17 D.C. 544 (D.C.D.C. 1888), 10,082, Densmore v. Densmore
|Docket Nº:||In Equity. 10,082.|
|Citation:||17 D.C. 544|
|Opinion Judge:||MR. CHIEF JUSTICE BINGHAM:|
|Party Name:||EDSON S. DENSMORE v. EMMA A. DENSMORE.|
|Attorney:||MR. A. H. JACKSON, for complainant. MR. E. B. HAY, for defendant.|
|Case Date:||October 08, 1888|
|Court:||Supreme Court of District of Columbia|
Where the facts set out in a petition for divorce a vinculo show a case of ill temper and gross neglect of duty on the part of the wife, not in itself amounting to cruelty, endangering the health and life of the party complaining, the Court will dismiss the petition without examining the testimony taken in support of the case.
This was a suit for divorce a vinculo . The case, which was heard on petition, answer and proofs, is stated in the opinion.
The petitioner brings this suit for a divorce. After the formal averments of marriage, and that the plaintiff has been faithful in the discharge of his duties as husband, there is an attempted allegation in the bill of facts claimed to amount to cruelty, endangering the health and life of the complainant. An examination of these charges and facts, as stated in the petition, it seems to us, does not warrant the conclusion of the bill. In paragraph 5 he states as follows:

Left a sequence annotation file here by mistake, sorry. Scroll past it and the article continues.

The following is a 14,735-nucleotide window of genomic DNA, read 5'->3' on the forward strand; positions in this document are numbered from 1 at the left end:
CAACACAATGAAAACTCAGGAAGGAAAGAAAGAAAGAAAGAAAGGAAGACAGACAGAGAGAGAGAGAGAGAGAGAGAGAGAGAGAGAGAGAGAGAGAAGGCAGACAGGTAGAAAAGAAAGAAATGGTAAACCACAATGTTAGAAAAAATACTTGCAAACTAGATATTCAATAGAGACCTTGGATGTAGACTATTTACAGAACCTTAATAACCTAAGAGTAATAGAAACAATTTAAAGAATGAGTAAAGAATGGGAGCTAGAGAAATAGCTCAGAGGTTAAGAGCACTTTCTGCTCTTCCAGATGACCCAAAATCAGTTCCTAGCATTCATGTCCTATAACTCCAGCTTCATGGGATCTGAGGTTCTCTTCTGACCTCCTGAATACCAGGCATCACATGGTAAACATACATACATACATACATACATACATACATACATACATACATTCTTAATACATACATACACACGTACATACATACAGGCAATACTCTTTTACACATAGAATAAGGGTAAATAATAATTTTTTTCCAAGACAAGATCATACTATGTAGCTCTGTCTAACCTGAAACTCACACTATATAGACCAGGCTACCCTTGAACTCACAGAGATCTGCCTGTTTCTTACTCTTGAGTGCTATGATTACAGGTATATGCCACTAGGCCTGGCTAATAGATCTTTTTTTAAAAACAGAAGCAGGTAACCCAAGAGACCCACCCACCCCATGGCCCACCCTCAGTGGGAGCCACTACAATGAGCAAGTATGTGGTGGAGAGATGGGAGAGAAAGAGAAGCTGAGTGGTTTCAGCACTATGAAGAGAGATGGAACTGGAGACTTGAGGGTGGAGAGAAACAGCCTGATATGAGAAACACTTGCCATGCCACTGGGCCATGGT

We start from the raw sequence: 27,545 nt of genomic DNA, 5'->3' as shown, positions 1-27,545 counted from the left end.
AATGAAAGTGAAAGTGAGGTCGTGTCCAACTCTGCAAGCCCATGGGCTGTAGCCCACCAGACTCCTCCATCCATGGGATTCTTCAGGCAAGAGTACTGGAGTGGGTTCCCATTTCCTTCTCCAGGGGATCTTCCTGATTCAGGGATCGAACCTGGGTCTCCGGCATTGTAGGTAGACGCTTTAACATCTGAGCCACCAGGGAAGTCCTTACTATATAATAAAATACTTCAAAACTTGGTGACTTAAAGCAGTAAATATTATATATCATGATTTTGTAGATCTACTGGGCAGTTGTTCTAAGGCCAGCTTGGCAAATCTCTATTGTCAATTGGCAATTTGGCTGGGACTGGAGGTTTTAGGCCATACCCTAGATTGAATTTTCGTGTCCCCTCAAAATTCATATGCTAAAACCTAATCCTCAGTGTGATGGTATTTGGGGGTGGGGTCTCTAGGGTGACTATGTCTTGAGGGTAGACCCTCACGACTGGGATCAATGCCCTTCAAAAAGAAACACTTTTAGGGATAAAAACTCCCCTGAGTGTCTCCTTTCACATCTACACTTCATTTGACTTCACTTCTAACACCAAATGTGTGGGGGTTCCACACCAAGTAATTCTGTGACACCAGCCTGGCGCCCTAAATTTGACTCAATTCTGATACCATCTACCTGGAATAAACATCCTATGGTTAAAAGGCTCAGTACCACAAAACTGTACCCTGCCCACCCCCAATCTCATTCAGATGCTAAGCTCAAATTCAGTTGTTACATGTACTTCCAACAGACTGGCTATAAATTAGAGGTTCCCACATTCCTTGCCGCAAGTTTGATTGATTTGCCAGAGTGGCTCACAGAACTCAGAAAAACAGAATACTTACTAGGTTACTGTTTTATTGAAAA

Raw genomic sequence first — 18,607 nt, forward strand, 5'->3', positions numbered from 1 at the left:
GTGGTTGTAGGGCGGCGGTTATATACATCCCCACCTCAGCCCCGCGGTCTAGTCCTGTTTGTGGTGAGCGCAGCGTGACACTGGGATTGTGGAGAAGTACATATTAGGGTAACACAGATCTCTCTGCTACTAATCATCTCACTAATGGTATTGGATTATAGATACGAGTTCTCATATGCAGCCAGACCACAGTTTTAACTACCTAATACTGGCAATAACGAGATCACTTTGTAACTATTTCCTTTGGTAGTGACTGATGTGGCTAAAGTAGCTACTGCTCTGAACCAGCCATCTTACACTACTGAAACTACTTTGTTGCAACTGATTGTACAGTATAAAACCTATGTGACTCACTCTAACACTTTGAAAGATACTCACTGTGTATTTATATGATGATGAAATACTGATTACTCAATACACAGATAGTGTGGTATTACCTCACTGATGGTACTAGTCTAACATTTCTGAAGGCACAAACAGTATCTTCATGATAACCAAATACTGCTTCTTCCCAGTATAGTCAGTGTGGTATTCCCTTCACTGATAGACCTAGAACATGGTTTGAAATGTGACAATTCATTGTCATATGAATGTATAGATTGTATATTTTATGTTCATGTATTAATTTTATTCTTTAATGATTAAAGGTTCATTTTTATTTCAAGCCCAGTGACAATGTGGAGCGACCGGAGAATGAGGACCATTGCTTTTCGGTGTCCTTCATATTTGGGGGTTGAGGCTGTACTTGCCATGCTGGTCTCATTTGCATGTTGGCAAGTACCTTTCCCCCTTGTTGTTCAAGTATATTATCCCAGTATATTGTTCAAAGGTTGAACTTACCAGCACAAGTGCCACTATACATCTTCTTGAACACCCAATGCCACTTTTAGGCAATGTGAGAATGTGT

" And he further says that, notwithstanding his anxious and strenuous efforts to provide and have a home for himself and family, he has no home, because the said Emma A. Densmore takes neither interest or care of, or in any matter concerning him or what concerns their mutual welfare; but, on the contrary, opposes every and all efforts the affiant makes to advance the interest of the family; that when he returns from his daily or nightly vocation, as the case may be, tired and worn, there is neither rest or sympathy for him; and that often during the past few years he has been compelled, in order to obtain the rest and repose demanded by nature, to sleep and eat away from his home; that she, the said Emma, is a constant growler, a chronic complainer, and seems to be delighted when she can do and say things in the presence of others to wound and mortify his feelings, and is never apparently so happy as when she has an opportunity to humiliate this affiant in the presence of his children or others; and that she is a constant gossip and termagant, and is often guilty of the most indiscreet conduct, so much so as to excite remark, and allows no opportunity to pass where or when she can do an...
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